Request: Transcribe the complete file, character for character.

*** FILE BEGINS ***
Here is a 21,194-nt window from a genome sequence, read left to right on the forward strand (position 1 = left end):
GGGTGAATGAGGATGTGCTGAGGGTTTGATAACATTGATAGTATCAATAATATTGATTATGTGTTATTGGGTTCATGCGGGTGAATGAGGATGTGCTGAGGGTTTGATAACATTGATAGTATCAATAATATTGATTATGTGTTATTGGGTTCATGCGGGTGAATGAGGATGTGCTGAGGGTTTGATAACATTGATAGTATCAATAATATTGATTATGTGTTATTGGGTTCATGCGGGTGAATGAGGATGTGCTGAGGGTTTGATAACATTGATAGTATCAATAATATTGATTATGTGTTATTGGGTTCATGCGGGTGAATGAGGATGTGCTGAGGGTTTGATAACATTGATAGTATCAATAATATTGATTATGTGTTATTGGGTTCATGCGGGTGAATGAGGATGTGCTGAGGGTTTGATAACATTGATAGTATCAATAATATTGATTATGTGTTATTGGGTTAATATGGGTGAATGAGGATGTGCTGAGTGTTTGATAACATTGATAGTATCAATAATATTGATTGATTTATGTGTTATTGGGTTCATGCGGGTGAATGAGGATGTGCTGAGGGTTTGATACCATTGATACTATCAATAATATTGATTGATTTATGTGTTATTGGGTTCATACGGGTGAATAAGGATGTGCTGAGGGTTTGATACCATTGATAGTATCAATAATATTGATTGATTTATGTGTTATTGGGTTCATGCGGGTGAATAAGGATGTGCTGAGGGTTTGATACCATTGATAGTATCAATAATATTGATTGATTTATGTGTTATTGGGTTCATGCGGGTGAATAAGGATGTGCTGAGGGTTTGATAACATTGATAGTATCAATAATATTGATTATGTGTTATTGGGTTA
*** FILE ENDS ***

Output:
Here is a 21,194-nt window from a genome sequence, read left to right on the forward strand (position 1 = left end):
GGGTGAATGAGGATGTGCTGAGGGTTTGATAACATTGATAGTATCAATAATATTGATTATGTGTTATTGGGTTCATGCGGGTGAATGAGGATGTGCTGAGGGTTTGATAACATTGATAGTATCAATAATATTGATTATGTGTTATTGGGTTCATGCGGGTGAATGAGGATGTGCTGAGGGTTTGATAACATTGATAGTATCAATAATATTGATTATGTGTTATTGGGTTCATGCGGGTGAATGAGGATGTGCTGAGGGTTTGATAACATTGATAGTATCAATAATATTGATTATGTGTTATTGGGTTCATGCGGGTGAATGAGGATGTGCTGAGGGTTTGATAACATTGATAGTATCAATAATATTGATTATGTGTTATTGGGTTCATGCGGGTGAATGAGGATGTGCTGAGGGTTTGATAACATTGATAGTATCAATAATATTGATTATGTGTTATTGGGTTAATATGGGTGAATGAGGATGTGCTGAGTGTTTGATAACATTGATAGTATCAATAATATTGATTGATTTATGTGTTATTGGGTTCATGCGGGTGAATGAGGATGTGCTGAGGGTTTGATACCATTGATACTATCAATAATATTGATTGATTTATGTGTTATTGGGTTCATACGGGTGAATAAGGATGTGCTGAGGGTTTGATACCATTGATAGTATCAATAATATTGATTGATTTATGTGTTATTGGGTTCATGCGGGTGAATAAGGATGTGCTGAGGGTTTGATACCATTGATAGTATCAATAATATTGATTGATTTATGTGTTATTGGGTTCATGCGGGTGAATAAGGATGTGCTGAGGGTTTGATAACATTGATAGTATCAATAATATTGATTATGTGTTATTGGGTTA